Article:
Man of Steel and musings on motherhood

The moon is big.  We drive through the country to pick up our children from their grandparents.  It’s still light.  Hay that’s almost ready for cutting surrounds us.  I think.  I process.  I pray.

Man of Steel and Musings on Motherhood

We’ve just left the movie theater.  We saw Man of Steel at the movie theater tonight.  I’m not sure it’s a great movie.  It gets very bogged down in action and the conflict between Zod and Kal-El seems to be an afterthought.  Still, long and endless action/violent scenes stretch before me.

The development of Clark Kent and both his human and biological parents though is what has me nearly shattered.  It’s beautiful.  The movie is worth seeing just for that. (Or else I wouldn’t care enough about it to be musing.)

I watched two parents put all their hopes and dreams in a bassinet, one that didn’t look too different from how I picture Moses in his reed basket, and send him off into a future and a world that they knew nothing about and had no control over.  They sent him in a hope that he would survive and in a hope that he would thrive.

It occurred to me as a Mom that this is what my job entails every day.  We we have children, we are preparing them for a future that is uncertain, sending them off for a world and a life that we have no control over.

Our children are our prayer of hope for the future.

I felt broken hearted, looking at the parents and their hopes and their fears, seeing their pain that they can’t go with their son and protect him from harm.  I think about my hopes and fears for my children.  I think about my pain as they encounter things that I can’t protect them from.

I saw Kal-El’s parents hope that their child could save the world–both the human Earth and the people of Krypton.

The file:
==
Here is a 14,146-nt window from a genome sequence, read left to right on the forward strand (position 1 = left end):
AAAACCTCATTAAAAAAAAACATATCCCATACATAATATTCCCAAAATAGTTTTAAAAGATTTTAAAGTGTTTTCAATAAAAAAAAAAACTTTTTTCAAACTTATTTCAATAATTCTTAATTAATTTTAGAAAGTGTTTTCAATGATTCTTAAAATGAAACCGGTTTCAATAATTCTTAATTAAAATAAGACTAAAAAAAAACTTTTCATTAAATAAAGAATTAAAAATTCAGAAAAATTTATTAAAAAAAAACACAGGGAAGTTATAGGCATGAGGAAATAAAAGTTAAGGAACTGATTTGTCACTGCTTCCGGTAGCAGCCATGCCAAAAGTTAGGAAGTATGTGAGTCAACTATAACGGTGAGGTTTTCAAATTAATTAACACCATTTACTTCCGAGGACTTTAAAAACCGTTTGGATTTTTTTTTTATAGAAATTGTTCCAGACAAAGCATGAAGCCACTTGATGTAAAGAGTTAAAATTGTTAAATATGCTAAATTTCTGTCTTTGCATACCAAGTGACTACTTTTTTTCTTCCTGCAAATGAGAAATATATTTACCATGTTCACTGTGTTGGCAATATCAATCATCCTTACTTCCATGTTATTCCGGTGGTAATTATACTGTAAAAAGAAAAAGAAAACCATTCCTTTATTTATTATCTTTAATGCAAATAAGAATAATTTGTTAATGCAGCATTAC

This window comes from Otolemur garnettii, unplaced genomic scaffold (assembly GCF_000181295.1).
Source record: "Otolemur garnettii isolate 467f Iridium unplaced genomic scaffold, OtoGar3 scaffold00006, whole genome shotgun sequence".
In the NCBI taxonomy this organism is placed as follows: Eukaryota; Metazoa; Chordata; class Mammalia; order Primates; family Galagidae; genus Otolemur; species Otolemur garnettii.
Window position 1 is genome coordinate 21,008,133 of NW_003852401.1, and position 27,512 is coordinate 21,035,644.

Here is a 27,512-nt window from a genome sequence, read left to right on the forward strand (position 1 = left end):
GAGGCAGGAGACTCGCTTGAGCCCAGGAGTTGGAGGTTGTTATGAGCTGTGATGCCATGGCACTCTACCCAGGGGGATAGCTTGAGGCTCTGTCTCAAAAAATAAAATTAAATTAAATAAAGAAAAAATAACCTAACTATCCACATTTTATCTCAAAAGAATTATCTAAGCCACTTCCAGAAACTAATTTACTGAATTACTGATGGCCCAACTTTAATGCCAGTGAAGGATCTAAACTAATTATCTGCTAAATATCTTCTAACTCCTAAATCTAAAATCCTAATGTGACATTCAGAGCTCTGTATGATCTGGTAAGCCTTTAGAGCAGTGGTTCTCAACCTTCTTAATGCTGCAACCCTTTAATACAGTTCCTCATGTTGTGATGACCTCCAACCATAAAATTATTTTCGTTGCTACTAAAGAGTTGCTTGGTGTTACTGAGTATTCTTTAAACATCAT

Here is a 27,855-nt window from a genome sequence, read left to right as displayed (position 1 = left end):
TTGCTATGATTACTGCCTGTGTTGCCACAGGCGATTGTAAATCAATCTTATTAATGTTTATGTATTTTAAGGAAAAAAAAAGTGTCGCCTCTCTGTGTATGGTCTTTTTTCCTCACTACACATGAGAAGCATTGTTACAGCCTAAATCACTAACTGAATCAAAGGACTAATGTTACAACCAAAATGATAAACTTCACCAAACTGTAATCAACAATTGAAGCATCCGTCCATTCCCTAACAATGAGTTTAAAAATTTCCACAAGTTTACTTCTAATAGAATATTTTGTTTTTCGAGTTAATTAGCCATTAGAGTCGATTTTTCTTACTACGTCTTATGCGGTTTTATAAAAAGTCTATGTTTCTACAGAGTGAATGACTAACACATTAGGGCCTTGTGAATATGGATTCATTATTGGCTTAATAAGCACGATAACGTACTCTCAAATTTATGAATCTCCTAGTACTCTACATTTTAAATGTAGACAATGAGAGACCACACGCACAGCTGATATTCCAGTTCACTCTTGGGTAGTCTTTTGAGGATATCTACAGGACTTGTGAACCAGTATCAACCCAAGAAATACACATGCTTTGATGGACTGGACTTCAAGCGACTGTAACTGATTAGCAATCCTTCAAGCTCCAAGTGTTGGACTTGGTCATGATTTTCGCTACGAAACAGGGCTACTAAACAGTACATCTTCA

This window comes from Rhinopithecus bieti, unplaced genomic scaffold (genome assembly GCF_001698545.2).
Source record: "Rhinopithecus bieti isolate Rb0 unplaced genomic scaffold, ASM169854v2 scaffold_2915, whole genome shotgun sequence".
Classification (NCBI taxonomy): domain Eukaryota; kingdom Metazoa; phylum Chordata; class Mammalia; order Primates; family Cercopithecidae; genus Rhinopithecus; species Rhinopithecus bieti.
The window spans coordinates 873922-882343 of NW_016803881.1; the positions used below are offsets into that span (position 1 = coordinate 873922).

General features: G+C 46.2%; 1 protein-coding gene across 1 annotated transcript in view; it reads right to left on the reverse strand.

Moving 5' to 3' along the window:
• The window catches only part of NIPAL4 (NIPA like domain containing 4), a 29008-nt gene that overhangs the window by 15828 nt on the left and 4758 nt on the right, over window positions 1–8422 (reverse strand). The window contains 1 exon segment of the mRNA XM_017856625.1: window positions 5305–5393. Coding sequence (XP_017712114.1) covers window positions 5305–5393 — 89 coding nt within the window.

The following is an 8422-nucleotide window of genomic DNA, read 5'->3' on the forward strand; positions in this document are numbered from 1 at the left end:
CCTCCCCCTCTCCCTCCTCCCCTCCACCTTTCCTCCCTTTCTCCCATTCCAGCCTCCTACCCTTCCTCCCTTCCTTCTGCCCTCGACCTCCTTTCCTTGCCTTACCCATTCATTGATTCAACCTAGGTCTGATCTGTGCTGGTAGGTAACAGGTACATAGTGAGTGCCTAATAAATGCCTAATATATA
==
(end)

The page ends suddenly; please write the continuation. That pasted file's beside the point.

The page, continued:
I think about my constant prayer that I can change the world by raising the type of children who will fight injustice and will give to those in need.  I want the type of children who will bandage up the souls that they encounter.

Our children are our prayer of hope for the future.

Our children are our belief that God is long-suffering.  They are the proof that hope that God will tarry with man just a little longer.  They are the arrows in our quiver that could change the world.

I think about my restless days.  My belief that I was meant for something other than just this sometimes.  My restlessness as I do the dishes and the laundry.  My growing global consciousness and my persistent dreams of Africa.

I think about the world that I want my children to inherit.  I think about how I should be an agent of change.  We don’t have the luxury of waiting on a “man of steel.”  Instead, we are called to change the world, not just by changing our children, but by changing ourselves.

We tell them to follow us. We show them how to follow God.

I wonder what kind of a job I am doing showing my children the way to be a follower of Jesus.  I think about my own cold heart.  I think about my lack of love and compassion.

My children are my prayer of hope for the future.

My children are not just for them, but for now, for me, to show me how to follow Christ.

By becoming a better follower of him, hopefully by changing myself I will change the world.

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